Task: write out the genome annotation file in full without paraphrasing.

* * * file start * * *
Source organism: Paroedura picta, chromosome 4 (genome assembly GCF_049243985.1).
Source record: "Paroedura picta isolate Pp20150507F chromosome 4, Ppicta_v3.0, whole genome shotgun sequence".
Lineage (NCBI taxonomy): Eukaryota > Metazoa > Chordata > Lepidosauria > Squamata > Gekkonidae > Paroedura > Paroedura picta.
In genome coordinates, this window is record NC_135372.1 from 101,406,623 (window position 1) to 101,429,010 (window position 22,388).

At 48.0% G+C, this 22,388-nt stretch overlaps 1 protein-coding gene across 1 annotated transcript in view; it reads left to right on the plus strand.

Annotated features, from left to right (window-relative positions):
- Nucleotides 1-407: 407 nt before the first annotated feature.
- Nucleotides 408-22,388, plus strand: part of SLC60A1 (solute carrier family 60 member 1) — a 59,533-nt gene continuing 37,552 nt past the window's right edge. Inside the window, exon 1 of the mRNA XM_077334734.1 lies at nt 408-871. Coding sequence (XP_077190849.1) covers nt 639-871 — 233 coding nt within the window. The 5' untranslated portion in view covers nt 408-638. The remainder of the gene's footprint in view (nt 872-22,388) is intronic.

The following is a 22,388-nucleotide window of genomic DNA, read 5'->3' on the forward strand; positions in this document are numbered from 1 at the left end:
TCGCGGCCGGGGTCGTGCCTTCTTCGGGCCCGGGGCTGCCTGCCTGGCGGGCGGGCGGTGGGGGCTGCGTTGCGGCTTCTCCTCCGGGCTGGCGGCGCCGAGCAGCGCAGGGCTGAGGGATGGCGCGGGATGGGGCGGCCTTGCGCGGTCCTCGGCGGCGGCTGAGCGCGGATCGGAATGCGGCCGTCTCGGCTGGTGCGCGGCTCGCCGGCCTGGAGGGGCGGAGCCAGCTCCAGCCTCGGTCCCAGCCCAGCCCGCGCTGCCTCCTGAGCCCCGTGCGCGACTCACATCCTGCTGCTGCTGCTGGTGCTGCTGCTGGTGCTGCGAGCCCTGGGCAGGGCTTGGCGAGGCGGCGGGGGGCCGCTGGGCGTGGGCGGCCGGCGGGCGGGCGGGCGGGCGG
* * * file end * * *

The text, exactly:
Source organism: Paroedura picta, chromosome 4 (genome assembly GCF_049243985.1).
Source record: "Paroedura picta isolate Pp20150507F chromosome 4, Ppicta_v3.0, whole genome shotgun sequence".
Lineage (NCBI taxonomy): Eukaryota > Metazoa > Chordata > Lepidosauria > Squamata > Gekkonidae > Paroedura > Paroedura picta.
In genome coordinates, this window is record NC_135372.1 from 101,406,623 (window position 1) to 101,429,010 (window position 22,388).

At 48.0% G+C, this 22,388-nt stretch overlaps 1 protein-coding gene across 1 annotated transcript in view; it reads left to right on the plus strand.

Annotated features, from left to right (window-relative positions):
- Nucleotides 1-407: 407 nt before the first annotated feature.
- Nucleotides 408-22,388, plus strand: part of SLC60A1 (solute carrier family 60 member 1) — a 59,533-nt gene continuing 37,552 nt past the window's right edge. Inside the window, exon 1 of the mRNA XM_077334734.1 lies at nt 408-871. Coding sequence (XP_077190849.1) covers nt 639-871 — 233 coding nt within the window. The 5' untranslated portion in view covers nt 408-638. The remainder of the gene's footprint in view (nt 872-22,388) is intronic.

The following is a 22,388-nucleotide window of genomic DNA, read 5'->3' on the forward strand; positions in this document are numbered from 1 at the left end:
TCGCGGCCGGGGTCGTGCCTTCTTCGGGCCCGGGGCTGCCTGCCTGGCGGGCGGGCGGTGGGGGCTGCGTTGCGGCTTCTCCTCCGGGCTGGCGGCGCCGAGCAGCGCAGGGCTGAGGGATGGCGCGGGATGGGGCGGCCTTGCGCGGTCCTCGGCGGCGGCTGAGCGCGGATCGGAATGCGGCCGTCTCGGCTGGTGCGCGGCTCGCCGGCCTGGAGGGGCGGAGCCAGCTCCAGCCTCGGTCCCAGCCCAGCCCGCGCTGCCTCCTGAGCCCCGTGCGCGACTCACATCCTGCTGCTGCTGCTGGTGCTGCTGCTGGTGCTGCGAGCCCTGGGCAGGGCTTGGCGAGGCGGCGGGGGGCCGCTGGGCGTGGGCGGCCGGCGGGCGGGCGGGCGGGCGG